“Oh my god, it’s like déjà vu," said Jenny Jones, as she stood at the bottom of the Pyeongchang slopestyle course with a huge smile on her face. It had just been confirmed that Britain’s Izzy Atkin had won a bronze medal in freestyle skiing after an agonizing wait - one that echoed Jenny’s own nerve-shredding experience of winning bronze at Sochi four years ago.
A week later and the Brits in Pyeongchang were at it again, watching through their fingers as the remaining snowboarders dropped in the men’s Big Air and one-by-one fell over, leaving Billy Morgan with the bronze.
“It’s becoming a bit of a habit," joked GB Park & Pipe snowboard coach Hamish McKnight to the BBC afterwards. But the parallels don’t stop with the colour of the medals or the manner of the wins.
“Lots of people were phoning up saying they had seen the Olympics on TV and wanted to try freestyle."
As the dust settles post-Olympics and Izzy and Billy do the rounds of breakfast TV and radio interviews, it seems news of their achievements is having a similar impact to the “Jenny Jones effect" that saw a notable increase in the numbers of people trying out skiing and snowboarding in the UK.
Even before the medals, there were reports of increases in bookings at snow domes and dryslopes across the country, as the BBC’s blanket coverage inspired people to give snowsports a go. And with Billy in particular getting a lot of mainstream media attention as the games wrapped up, indoor snow centres say that bookings and enquiries have gone up significantly.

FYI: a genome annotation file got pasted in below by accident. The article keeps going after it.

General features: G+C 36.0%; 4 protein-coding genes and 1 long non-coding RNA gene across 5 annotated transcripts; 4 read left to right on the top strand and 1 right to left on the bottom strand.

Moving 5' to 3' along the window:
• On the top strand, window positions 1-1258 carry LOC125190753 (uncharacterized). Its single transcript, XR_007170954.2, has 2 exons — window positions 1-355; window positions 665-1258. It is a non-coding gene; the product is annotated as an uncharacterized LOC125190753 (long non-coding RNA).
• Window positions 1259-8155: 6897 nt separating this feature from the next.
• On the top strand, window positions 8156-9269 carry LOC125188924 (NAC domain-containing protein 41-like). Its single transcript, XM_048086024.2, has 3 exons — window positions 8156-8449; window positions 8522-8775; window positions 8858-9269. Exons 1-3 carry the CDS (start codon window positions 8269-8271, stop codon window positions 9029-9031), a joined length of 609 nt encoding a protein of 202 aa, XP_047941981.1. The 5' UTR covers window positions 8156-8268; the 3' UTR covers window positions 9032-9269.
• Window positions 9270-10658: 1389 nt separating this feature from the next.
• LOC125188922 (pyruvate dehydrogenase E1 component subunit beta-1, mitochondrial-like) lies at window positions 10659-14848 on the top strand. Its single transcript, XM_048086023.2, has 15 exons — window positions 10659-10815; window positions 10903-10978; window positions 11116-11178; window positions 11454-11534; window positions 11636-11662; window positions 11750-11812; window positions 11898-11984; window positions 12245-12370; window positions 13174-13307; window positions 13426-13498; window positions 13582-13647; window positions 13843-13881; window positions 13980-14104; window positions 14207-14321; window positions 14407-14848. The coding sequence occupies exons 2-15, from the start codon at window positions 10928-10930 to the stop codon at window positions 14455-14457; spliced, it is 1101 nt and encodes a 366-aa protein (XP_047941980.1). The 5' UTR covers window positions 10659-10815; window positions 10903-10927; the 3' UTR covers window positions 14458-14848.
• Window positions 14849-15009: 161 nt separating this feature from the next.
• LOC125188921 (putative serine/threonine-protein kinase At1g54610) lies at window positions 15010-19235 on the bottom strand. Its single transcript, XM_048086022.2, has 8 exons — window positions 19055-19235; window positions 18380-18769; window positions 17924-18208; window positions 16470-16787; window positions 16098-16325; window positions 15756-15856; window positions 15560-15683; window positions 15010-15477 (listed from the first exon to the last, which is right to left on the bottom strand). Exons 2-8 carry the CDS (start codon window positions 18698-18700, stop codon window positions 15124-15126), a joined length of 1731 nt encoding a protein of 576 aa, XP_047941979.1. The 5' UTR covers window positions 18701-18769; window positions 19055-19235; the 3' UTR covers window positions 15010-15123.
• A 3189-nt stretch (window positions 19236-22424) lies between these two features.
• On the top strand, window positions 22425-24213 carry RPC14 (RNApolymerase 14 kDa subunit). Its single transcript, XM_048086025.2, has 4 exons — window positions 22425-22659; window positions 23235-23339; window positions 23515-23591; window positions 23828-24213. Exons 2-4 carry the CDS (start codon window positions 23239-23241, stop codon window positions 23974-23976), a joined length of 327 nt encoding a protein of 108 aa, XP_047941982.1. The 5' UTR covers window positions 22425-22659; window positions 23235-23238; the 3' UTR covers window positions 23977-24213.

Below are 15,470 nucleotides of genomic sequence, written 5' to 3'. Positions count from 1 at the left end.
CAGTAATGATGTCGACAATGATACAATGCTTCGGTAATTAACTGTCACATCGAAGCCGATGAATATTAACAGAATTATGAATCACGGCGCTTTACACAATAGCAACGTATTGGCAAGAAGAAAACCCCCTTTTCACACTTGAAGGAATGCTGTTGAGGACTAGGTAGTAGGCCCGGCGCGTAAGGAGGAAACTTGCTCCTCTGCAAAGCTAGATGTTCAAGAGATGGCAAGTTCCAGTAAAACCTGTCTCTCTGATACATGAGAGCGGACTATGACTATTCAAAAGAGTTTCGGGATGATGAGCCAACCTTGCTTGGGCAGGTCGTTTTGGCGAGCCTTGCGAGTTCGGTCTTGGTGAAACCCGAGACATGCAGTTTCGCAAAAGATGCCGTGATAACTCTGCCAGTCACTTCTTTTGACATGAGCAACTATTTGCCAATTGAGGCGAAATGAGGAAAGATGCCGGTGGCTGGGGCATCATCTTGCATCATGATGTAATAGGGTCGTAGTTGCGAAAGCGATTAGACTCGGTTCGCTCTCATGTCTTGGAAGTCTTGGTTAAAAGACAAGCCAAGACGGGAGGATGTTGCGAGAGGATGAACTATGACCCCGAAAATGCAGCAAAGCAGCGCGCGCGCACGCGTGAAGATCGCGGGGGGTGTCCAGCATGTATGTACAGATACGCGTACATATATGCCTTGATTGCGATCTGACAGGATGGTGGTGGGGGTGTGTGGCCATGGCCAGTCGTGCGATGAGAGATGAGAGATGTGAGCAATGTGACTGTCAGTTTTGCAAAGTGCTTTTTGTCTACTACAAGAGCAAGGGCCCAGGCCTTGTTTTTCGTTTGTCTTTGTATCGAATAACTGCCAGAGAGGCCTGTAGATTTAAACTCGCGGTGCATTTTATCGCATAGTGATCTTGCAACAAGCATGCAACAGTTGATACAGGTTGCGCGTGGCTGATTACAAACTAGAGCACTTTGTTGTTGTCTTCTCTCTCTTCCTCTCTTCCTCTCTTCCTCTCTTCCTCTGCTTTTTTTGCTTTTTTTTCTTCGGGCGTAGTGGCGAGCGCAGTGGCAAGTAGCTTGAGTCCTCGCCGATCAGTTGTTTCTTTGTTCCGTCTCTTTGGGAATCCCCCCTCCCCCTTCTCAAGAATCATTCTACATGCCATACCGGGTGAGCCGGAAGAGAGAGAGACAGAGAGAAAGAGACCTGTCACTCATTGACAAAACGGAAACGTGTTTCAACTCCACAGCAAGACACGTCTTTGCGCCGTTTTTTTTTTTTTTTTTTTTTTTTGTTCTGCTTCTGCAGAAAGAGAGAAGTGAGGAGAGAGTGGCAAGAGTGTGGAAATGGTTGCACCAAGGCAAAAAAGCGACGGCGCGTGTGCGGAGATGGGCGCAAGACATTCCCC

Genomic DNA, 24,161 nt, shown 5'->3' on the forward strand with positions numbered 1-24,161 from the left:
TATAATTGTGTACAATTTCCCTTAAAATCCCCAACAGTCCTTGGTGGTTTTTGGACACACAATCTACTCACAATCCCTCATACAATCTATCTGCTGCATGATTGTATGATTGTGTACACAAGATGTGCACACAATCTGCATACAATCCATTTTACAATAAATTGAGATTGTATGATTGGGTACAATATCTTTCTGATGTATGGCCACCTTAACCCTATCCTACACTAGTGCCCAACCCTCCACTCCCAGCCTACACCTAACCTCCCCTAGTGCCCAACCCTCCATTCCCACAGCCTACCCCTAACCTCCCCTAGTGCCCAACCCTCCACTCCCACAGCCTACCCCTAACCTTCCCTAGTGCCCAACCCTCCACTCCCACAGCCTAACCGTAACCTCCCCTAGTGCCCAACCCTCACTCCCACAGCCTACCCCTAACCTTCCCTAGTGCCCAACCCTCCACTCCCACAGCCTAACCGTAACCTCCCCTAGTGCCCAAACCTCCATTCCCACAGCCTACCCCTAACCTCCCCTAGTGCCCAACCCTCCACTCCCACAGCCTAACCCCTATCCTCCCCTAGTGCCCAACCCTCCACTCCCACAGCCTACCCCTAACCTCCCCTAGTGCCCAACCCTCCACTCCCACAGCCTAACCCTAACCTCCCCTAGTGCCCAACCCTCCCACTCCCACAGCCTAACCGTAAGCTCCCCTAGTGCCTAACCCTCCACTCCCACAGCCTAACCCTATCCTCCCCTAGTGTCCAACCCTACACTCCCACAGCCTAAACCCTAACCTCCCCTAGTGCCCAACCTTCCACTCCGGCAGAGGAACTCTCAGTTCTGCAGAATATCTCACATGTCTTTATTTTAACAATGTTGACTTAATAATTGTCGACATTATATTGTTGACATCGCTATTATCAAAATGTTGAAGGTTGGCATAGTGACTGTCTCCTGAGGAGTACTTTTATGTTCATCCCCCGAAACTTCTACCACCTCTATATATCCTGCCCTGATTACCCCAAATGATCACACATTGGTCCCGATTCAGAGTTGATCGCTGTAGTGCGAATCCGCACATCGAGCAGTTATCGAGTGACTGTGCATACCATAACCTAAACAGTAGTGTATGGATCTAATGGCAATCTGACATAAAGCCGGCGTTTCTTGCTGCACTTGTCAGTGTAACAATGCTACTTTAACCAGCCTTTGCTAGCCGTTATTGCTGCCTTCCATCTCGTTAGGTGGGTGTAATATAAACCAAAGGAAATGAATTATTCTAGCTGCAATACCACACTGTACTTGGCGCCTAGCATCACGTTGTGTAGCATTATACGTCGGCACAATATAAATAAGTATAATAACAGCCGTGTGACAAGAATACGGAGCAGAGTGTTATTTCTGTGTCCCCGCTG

“We had a 20 per cent increase in traffic to our website, and we had to get extra people to man the phones," Rebecca Hicks, marketing executive at The Snow Centre in Hemel Hempstead, told Mpora. “Lots of people were saying they had seen the Olympics on TV and wanted to try freestyle."
“It was the same as when Jenny won her medal - these days we take more bookings through the website but that was our busiest day ever on the phones."
It’s not just good news for snowdomes and dryslopes either.
“It means so much for the whole team," said Billy when he won. “They’re all stoked. I think there were a few tears actually. I don’t think I’ve seen any of them cry before."
The outpouring of emotion was understandable. These Olympic medals were not just the pay off for four years hard graft for McKnight and the rest of the team behind GB Park & Pipe, they were a vindication of their whole approach to coaching.
"The accepted model of coaching is really reductionist - ‘human is a machine, give it the same stuff and it should perform.’ But that's not how it works."
“Billy’s medal shows that the approach we take, where we’re learning tricks in a fun and progressive way, really does work," GB Park & Pipe’s program director Lesley McKenna told Mpora afterwards. It’s a way of working that she, Hamish McKnight and Pat Sharples worked closely together to develop, and in the world of elite sport it’s an unusual one.